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  1. Husserl on Perception: A Nonrepresentationalism That Nearly Was.Matt Bower - 2017 - European Journal of Philosophy 25 (4):1768-1790.
    There is a longstanding debate among Husserl scholars about whether Husserl thinks perception involves mental representation. The debate, I believe, has not been settled. I deny that the existentialist-inspired charge of representationalism about perception in Husserl is precise enough to stick. Given a clearer understanding of just what mental representation amounts to, I contend that those who defend Husserl against the accusation of representationalism fare little better than Husserl's existentialist-leaning critics. I argue that he is in fact a representationalist about (...)
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  • The Quilombola Movement: Sensing Futures in Afroindigenous Amazonia.Aníbal G. Arregui - 2020 - Ethos: Journal of the Society for Psychological Anthropology 48 (3):336-356.
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  • Prinzipien und Grundlagen der Wahrnehmungsauffassung bei Husserl.Chang Liu - 2019 - Husserl Studies 35 (2):149-176.
    “Apprehension” is a key term in Husserl’s phenomenology of perceptual consciousness. However, its modes of operation have not yet been closely analyzed. Apprehension has its own principles and foundations. According to Husserl, the principles of apprehension are 1) contiguity, 2) equality and 3) similarity, and each of them expresses a specific kind of qualitative connection between the apprehension-content and the apprehension-sense. When a content presents a sense through equality or similarity, this sense can be regarded as a “projection” from the (...)
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  • Husserl's Notion of Sensation and Merleau-Ponty's Critique.Ka-Wing Leung - 2018 - Comparative and Continental Philosophy 10 (1):35-49.
    ABSTRACTMerleau-Ponty’s Phenomenology of Perception begins with a critique of the philosophical notion of sensation. Even though it is often generally said to be aimed at traditional psychology or empiricism, Merleau-Ponty’s critique is without question also applicable to Husserl’s notion of sensation. The first half of this paper will offer an interpretation of Husserl’s conception of sensation as the stuff of perception and the pregivennesses for all of the Ego’s operations. And then it will attempt to show how Merleau-Ponty’s critique in (...)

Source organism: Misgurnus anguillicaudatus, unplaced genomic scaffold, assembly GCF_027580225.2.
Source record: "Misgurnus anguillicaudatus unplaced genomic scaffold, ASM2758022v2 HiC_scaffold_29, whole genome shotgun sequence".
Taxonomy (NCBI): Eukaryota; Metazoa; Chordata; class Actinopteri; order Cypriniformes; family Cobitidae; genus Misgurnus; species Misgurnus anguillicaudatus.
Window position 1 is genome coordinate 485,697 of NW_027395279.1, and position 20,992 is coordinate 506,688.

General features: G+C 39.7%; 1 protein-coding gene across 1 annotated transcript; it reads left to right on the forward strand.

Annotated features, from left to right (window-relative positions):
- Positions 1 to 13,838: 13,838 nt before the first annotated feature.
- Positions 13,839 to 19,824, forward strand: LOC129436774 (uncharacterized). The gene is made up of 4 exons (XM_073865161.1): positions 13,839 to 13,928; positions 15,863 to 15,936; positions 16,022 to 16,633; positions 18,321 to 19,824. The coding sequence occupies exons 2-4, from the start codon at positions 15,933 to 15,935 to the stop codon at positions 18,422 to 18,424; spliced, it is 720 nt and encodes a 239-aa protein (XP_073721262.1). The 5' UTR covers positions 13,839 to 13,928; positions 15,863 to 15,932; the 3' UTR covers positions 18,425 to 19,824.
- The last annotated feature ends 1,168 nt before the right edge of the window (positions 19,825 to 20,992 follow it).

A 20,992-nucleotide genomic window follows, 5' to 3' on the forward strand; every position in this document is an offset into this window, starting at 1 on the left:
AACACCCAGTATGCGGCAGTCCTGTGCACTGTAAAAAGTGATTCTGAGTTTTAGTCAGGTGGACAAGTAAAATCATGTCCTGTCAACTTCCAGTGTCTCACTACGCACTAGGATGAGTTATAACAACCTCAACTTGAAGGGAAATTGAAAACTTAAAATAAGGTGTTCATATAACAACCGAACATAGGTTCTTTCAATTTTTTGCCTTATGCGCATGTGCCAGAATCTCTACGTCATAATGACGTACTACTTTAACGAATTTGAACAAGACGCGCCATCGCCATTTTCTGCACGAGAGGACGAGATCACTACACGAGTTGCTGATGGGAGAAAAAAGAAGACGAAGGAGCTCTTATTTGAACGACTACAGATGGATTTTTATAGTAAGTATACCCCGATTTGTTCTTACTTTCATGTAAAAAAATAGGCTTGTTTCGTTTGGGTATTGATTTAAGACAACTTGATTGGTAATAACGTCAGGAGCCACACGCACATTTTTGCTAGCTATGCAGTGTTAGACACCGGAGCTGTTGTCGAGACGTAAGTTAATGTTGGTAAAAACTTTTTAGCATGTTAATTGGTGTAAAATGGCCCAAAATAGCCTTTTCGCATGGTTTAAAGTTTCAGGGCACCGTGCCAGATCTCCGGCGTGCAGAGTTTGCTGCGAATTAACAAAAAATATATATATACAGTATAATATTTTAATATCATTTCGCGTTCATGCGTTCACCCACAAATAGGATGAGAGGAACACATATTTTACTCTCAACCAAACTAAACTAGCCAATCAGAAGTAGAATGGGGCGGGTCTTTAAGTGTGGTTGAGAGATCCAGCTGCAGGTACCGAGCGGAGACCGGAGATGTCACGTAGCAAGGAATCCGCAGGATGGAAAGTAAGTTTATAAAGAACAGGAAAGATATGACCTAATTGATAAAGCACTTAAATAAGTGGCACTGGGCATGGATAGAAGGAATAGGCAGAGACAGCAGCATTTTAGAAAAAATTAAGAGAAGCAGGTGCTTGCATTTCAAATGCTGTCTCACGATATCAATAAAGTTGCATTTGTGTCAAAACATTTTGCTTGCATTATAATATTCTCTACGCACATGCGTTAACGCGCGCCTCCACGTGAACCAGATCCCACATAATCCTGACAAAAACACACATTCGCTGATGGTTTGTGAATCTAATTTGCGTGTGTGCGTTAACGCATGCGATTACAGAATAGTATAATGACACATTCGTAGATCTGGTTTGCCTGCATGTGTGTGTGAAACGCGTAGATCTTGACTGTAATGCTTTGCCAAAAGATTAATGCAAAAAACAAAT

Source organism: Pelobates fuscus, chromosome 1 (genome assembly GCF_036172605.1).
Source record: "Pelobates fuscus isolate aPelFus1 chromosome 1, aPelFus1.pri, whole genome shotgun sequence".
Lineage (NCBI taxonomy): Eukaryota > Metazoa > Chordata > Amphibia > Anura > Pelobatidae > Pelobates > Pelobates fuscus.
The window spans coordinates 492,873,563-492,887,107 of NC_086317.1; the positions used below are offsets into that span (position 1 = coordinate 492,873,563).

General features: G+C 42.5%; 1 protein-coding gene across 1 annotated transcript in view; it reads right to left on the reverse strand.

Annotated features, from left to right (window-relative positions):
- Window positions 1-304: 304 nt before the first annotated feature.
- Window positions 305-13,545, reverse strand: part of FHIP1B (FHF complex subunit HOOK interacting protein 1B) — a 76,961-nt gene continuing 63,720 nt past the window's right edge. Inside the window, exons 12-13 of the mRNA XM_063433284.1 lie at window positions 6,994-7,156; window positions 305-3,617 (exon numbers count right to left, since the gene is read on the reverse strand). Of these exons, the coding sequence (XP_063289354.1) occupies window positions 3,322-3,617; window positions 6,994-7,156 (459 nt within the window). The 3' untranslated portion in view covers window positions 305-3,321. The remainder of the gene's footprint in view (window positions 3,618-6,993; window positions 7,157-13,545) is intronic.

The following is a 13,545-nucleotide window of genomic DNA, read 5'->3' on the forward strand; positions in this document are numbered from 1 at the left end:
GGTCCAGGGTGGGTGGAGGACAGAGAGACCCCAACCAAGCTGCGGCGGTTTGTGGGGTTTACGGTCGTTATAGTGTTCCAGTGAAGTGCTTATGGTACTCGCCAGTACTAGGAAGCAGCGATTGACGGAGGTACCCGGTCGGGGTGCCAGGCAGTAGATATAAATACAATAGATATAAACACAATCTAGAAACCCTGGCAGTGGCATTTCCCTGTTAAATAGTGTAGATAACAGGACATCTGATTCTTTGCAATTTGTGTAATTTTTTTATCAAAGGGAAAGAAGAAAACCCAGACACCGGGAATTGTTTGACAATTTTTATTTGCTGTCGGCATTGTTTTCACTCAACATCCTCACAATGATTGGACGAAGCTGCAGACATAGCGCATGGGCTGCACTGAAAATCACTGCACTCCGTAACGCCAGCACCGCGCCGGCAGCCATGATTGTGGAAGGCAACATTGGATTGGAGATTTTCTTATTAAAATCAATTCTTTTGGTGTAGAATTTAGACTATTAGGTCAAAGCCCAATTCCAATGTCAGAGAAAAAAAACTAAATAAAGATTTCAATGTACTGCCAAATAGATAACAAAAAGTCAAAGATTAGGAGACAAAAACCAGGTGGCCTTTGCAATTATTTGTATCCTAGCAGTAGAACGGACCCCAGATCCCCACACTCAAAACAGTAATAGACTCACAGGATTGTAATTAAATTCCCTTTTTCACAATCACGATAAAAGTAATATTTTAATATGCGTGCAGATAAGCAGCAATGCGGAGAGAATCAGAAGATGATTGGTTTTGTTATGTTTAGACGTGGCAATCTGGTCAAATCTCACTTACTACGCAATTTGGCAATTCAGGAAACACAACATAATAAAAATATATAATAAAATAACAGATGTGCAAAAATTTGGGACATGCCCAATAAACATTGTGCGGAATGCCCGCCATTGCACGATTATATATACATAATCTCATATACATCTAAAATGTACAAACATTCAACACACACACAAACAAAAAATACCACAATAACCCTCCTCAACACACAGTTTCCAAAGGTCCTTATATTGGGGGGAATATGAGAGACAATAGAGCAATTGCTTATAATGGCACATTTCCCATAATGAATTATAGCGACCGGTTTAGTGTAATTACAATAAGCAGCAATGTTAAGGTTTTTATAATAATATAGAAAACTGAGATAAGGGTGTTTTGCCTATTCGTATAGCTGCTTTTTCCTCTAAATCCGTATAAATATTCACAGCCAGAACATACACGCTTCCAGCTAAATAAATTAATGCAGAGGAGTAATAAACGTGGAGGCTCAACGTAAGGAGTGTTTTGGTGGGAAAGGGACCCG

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  • Extending Gurwitsch’s Field Theory of Consciousness.Jeff Yoshimi & David W. Vinson - 2015 - Consciousness and Cognition 34:104-123.
    Aron Gurwitsch’s theory of the structure and dynamics of consciousness has much to offer contemporary theorizing about consciousness and its basis in the embodied brain. On Gurwitsch’s account, as we develop it, the field of consciousness has a variable sized focus or "theme" of attention surrounded by a structured periphery of inattentional contents. As the field evolves, its contents change their status, sometimes smoothly, sometimes abruptly. Inner thoughts, a sense of one’s body, and the physical environment are dominant field contents. (...)
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  • Affectively Driven Perception: Toward a Non-Representational Phenomenology.Matt Bower - 2014 - Husserl Studies 30 (3):225-245.
    While classical phenomenology, as represented by Edmund Husserl’s work, resists certain forms of representationalism about perception, I argue that in its theory of horizons, it posits representations in the sense of content-bearing vehicles. As part of a phenomenological theory, this means that on the Husserlian view such representations are part of the phenomenal character of perceptual experience. I believe that, although the intuitions supporting this idea are correct, it is a mistake to maintain that there are such representations defining the (...)
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  • Husserl’s Hyletic Data and Phenomenal Consciousness.Kenneth Williford - 2013 - Phenomenology and the Cognitive Sciences 12 (3):501-519.
    In the Logical Investigations, Ideas I and many other texts, Husserl maintains that perceptual consciousness involves the intentional “animation” or interpretation of sensory data or hyle, e.g., “color-data,” “tone-data,” and algedonic data. These data are not intrinsically representational nor are they normally themselves objects of representation, though we can attend to them in reflection. These data are “immanent” in consciousness; they survive the phenomenological reduction. They partly ground the intuitive or “in-the-flesh” aspect of perception, and they have a determinacy of (...)
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